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Note, this is a subsection of Edward Bury and Co.
It was a six-coupled engine with outside cylinders, which, after trials on the Liverpool and Manchester Railway, was finally scrapped in December of that year, entailing a dead loss to its builder of about £1500 between the cost of building and the price of the scrap. 
..."No authentic illustrations or dimensions of this engine are known to exist, but from the description it would appear to have been modelled to some extent upon the practice of Stephenson and Hackworth, in that a return-flue boiler was used, but the outside inclined cylinders were connected to an independent driving shaft, to the cranks of which the coupling rods were also attached.
The Dreadnought was a complete failure. It was stated to have been tried by the contractor on the Liverpool and Manchester Railway in 1830, but was too heavy for the rails, and also proved very unsteady in service. It is probable that defective permanent way and light rails had something to do with the trouble. It was also stated that the outside crank pins of the driving shaft frequently broke. Mr Bury is supposed to have subsequently modified the engine by lowering the cylinders and readjusting the weight distribution, but further trials on the Liverpool and Manchester Railway again resulted in failure. The Dreadnought was then taken back to Bury's works and scrapped." From Short Histories of Famous Firms - Edward Bury and Co by Ernest Leopold Ahrons, The Engineer 1923/02/02.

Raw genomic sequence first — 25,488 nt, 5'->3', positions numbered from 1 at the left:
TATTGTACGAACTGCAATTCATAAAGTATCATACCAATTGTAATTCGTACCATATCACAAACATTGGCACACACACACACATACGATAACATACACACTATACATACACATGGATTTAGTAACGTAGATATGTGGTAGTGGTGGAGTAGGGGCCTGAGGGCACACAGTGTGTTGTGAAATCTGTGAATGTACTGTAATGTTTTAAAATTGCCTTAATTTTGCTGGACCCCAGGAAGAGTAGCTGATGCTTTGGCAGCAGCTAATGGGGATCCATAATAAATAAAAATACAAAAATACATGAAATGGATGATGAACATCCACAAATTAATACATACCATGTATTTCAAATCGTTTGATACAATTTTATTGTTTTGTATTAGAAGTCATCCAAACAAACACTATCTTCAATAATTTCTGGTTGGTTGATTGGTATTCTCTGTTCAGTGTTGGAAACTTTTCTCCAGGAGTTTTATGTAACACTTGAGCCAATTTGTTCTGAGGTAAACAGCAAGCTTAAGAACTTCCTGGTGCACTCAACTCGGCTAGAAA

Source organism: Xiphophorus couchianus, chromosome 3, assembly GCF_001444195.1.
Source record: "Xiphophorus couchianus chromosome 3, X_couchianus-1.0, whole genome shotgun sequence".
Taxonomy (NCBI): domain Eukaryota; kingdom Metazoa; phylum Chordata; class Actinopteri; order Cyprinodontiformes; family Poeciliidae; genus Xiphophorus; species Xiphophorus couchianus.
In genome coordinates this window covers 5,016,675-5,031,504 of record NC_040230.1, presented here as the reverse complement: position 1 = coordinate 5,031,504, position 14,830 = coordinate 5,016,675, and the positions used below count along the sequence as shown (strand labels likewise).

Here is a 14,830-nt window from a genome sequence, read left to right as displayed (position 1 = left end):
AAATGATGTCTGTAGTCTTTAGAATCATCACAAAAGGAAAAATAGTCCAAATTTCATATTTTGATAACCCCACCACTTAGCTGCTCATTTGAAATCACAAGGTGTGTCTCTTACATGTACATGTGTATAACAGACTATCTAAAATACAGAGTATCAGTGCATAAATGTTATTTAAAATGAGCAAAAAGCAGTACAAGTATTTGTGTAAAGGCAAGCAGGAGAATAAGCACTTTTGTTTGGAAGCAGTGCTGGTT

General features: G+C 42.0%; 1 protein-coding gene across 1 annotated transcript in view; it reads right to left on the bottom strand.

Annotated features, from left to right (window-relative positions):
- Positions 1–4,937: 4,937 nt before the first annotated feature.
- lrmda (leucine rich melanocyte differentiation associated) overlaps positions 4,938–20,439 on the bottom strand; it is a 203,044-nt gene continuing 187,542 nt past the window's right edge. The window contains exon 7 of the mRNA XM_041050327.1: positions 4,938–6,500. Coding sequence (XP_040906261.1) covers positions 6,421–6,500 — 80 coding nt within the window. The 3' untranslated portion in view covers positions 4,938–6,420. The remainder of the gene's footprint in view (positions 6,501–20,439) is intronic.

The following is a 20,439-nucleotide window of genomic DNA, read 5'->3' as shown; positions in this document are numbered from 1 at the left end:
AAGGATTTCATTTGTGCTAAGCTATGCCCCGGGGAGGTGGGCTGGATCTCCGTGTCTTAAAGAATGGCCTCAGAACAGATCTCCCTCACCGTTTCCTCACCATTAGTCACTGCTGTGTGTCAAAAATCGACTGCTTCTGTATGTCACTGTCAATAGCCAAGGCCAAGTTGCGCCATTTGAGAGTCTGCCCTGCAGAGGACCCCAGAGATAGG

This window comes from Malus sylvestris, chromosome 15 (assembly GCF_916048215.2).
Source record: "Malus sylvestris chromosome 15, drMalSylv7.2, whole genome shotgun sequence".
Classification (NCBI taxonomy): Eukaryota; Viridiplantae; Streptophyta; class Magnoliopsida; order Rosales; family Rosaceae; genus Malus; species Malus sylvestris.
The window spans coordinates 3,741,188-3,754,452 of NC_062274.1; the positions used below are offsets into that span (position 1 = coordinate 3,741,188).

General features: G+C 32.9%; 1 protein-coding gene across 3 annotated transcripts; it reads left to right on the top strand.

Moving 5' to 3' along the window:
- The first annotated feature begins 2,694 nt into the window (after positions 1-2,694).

The Dreadnought was afterwards bought by Mr. Hargreaves of Bolton, and continued to be used in the coal traffic for twenty years.